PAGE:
BMW Closes All Factories In Europe, Rosslyn As Global Auto Industry Halts

BMW Welt

As the world shuts down to stem the spread of the novel human coronavirus (COVID-19), the global auto industry is grinding to a halt. Within the same 24 hours that Ford, General Motors, and Fiat Chrysler announced that they would be halting production in the U.S., BMW announced the closure of all of its European production plants. The closure extends to BMW Group Plant Rosslyn in South Africa, and is scheduled to be in effect from the week of March 16–20 until at least April 20.

The unprecedented nature of the shutdown cannot be understated. In an announcement made today, BMW CEO Oliver Zipse explained that the far-reaching decision was motivated by a desire to protect employees and their families and that the company is also gearing up for whatever may come post-outbreak. As of this writing, the closure also effects attractions like BMW Welt. In recent weeks, BMW employees at two of the automaker’s most important production facilities tested positive for the new virus. Previously, an employee at BMW’s research and development center (FIZ) in Munich also contracted it, which resulted in a quarantine.

BMW maintains a global manufacturing network, with the majority of facilities located in Europe. It remains unclear if all are subject to the closure.

  • Berlin, Germany
  • Debrecen, Hungary
  • Dingolfing, Germany
  • Eisenach, Germany
  • Landshut, Germany
  • Leipzig, Germany
  • Munich, Germany
  • Regensburg, Germany,
  • Steyr, Austria
  • Wackersdorf, Germany
  • Rosslyn, South Africa

BMW Group Plant Dingolfing

BMW isn’t the only German automaker putting the brakes on production. Mercedes-Benz, along with the entire VAG umbrella, which includes Porsche, Audi, Volkswagen, and a host of other brands, have all closed their European production facilities until at least April 1. Ford has a few factories in Europe as well, and these are also closed until at least March 25.

Although the news out of China has been more positive as of late, and factories have been resuming production after extended closures since February, challenges remain. Global automakers with large operations in China are still having trouble staffing their factories, while the global supply chain for parts and components out of China has been heavily disrupted, causing the shuttering of production facilities elsewhere. During February, auto sales dropped a breathtaking 79% in China, the largest decline in the nation’s history.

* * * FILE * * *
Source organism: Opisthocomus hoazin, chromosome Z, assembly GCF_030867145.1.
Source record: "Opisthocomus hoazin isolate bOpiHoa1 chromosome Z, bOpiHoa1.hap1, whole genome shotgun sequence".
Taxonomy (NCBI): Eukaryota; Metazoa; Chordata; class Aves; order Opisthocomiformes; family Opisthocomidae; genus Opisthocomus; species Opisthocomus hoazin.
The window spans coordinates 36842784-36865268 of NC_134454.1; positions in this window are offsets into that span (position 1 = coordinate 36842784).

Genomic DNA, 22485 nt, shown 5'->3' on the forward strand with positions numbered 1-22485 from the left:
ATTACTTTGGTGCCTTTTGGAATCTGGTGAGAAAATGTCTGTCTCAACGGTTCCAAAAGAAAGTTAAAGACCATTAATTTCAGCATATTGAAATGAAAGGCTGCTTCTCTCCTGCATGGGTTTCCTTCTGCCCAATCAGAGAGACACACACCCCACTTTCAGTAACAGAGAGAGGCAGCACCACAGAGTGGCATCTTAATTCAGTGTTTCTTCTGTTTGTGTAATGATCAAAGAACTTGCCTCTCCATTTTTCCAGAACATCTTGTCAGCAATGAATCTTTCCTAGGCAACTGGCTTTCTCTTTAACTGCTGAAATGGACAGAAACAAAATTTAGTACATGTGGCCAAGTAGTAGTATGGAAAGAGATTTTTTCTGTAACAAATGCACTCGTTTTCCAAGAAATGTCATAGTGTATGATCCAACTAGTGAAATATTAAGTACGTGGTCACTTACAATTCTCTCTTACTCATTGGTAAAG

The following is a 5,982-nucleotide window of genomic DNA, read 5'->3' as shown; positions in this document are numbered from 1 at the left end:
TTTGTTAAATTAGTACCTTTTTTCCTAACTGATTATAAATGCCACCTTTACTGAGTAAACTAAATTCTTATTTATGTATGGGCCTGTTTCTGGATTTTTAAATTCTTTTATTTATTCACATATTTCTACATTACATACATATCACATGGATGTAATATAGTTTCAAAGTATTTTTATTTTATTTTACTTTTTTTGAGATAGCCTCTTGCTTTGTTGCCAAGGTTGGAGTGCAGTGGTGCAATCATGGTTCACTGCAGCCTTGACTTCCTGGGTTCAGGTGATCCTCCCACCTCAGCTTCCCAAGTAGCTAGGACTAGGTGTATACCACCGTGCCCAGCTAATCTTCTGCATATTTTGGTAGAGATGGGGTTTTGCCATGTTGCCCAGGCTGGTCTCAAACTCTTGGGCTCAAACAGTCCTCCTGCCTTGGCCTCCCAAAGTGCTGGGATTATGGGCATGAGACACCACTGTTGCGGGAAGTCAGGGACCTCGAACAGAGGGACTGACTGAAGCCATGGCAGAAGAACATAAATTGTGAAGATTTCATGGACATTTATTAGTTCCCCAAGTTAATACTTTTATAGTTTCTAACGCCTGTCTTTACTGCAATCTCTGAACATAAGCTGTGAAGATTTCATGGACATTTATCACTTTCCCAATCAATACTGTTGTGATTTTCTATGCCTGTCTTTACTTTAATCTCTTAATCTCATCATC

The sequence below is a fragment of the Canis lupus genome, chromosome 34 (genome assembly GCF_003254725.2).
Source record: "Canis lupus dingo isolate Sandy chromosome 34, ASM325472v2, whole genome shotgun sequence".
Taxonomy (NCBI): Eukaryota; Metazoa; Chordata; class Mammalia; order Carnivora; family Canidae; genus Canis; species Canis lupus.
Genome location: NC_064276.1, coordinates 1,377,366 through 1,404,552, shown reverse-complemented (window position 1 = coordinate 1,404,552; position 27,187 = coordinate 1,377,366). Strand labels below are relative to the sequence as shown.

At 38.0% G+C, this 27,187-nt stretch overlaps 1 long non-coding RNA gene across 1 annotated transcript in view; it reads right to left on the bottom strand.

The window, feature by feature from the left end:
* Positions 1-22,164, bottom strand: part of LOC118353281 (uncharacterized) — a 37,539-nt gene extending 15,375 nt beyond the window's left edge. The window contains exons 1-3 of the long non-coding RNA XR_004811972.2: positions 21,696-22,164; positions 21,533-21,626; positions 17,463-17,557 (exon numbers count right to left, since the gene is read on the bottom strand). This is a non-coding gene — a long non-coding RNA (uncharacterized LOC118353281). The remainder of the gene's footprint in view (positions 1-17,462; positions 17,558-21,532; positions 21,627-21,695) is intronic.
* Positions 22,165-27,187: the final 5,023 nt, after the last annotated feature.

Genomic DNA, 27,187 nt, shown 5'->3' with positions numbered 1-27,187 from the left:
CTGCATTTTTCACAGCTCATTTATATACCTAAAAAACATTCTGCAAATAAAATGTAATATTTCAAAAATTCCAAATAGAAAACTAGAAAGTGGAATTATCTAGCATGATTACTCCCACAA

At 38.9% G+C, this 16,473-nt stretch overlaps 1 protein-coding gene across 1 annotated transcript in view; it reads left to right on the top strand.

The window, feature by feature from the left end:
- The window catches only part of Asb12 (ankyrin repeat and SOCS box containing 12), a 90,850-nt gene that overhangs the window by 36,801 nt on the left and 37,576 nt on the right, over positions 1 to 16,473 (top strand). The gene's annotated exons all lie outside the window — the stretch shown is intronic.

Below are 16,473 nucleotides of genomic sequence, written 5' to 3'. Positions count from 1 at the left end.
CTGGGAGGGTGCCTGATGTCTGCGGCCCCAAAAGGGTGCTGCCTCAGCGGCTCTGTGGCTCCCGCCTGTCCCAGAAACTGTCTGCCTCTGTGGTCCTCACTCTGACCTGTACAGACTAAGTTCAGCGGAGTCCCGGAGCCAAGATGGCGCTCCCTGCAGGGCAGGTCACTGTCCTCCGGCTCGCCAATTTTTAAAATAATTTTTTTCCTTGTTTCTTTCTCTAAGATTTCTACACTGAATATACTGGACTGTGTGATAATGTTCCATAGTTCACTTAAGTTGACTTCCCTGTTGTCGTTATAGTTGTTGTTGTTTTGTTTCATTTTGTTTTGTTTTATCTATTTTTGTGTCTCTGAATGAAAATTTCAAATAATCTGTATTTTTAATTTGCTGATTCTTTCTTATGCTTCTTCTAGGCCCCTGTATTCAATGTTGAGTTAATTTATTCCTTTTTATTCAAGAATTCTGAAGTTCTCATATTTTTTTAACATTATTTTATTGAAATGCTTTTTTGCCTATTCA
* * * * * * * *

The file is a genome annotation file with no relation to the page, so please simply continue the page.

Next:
As the month of March comes to a close, one undeniable indicator of the Chinese workforce resuming operations is the level of nitrogen dioxide emissions visible from space. NASA and the European Space Agency have been keeping track for a while, and last month, it was reported that airborne pollution over China had dramatically fallen. Now, as the China attempts to reopen its factories, the emissions have returned, while the lockdown of Italy is resulting in a similar pattern.

In another sign of truly remarkable times, executives at Ford and GM have publicly signaled their willingness to mobilize manufacturing efforts for the production of ventilators, should the U.S. and world once again need to lean on American manufacturing capacity.—Alex Tock

Update: Since publication of this article, numerous American auto manufacturers including Ford, General Motors, and Tesla have begun collaboration with the government and engaged with medical device manufacturers to produce ventilators, masks, and other equipment that may be needed.

BMW 7 Series Dingolfing

[Photos courtesy BMW AG.]

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